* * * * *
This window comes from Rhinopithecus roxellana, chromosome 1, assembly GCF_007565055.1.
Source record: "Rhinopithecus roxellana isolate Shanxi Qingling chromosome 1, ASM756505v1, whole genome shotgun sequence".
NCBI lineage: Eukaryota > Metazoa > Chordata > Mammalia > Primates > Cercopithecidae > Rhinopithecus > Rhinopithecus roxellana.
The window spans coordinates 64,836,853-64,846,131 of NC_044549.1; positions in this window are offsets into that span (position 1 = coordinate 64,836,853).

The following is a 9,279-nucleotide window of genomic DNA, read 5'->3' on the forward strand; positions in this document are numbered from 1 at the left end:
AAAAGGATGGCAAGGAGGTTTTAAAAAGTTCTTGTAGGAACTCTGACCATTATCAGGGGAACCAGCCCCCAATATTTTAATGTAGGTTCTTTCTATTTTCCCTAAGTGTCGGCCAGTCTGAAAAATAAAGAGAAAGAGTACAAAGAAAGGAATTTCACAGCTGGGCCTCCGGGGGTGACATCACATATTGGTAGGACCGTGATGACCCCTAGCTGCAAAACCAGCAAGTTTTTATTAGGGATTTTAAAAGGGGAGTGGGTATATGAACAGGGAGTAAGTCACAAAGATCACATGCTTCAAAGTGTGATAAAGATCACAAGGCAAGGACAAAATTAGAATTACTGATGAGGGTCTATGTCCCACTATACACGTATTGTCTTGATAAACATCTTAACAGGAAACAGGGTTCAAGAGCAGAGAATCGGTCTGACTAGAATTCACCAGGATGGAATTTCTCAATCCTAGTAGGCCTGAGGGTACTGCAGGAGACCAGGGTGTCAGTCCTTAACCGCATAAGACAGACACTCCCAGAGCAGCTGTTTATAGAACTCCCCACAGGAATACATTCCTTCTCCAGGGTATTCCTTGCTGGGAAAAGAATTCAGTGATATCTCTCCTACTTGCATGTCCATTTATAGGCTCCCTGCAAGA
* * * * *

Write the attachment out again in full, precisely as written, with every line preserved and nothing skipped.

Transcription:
This window comes from Rhinopithecus roxellana, chromosome 1, assembly GCF_007565055.1.
Source record: "Rhinopithecus roxellana isolate Shanxi Qingling chromosome 1, ASM756505v1, whole genome shotgun sequence".
NCBI lineage: Eukaryota > Metazoa > Chordata > Mammalia > Primates > Cercopithecidae > Rhinopithecus > Rhinopithecus roxellana.
The window spans coordinates 64,836,853-64,846,131 of NC_044549.1; positions in this window are offsets into that span (position 1 = coordinate 64,836,853).

The following is a 9,279-nucleotide window of genomic DNA, read 5'->3' on the forward strand; positions in this document are numbered from 1 at the left end:
AAAAGGATGGCAAGGAGGTTTTAAAAAGTTCTTGTAGGAACTCTGACCATTATCAGGGGAACCAGCCCCCAATATTTTAATGTAGGTTCTTTCTATTTTCCCTAAGTGTCGGCCAGTCTGAAAAATAAAGAGAAAGAGTACAAAGAAAGGAATTTCACAGCTGGGCCTCCGGGGGTGACATCACATATTGGTAGGACCGTGATGACCCCTAGCTGCAAAACCAGCAAGTTTTTATTAGGGATTTTAAAAGGGGAGTGGGTATATGAACAGGGAGTAAGTCACAAAGATCACATGCTTCAAAGTGTGATAAAGATCACAAGGCAAGGACAAAATTAGAATTACTGATGAGGGTCTATGTCCCACTATACACGTATTGTCTTGATAAACATCTTAACAGGAAACAGGGTTCAAGAGCAGAGAATCGGTCTGACTAGAATTCACCAGGATGGAATTTCTCAATCCTAGTAGGCCTGAGGGTACTGCAGGAGACCAGGGTGTCAGTCCTTAACCGCATAAGACAGACACTCCCAGAGCAGCTGTTTATAGAACTCCCCACAGGAATACATTCCTTCTCCAGGGTATTCCTTGCTGGGAAAAGAATTCAGTGATATCTCTCCTACTTGCATGTCCATTTATAGGCTCCCTGCAAGA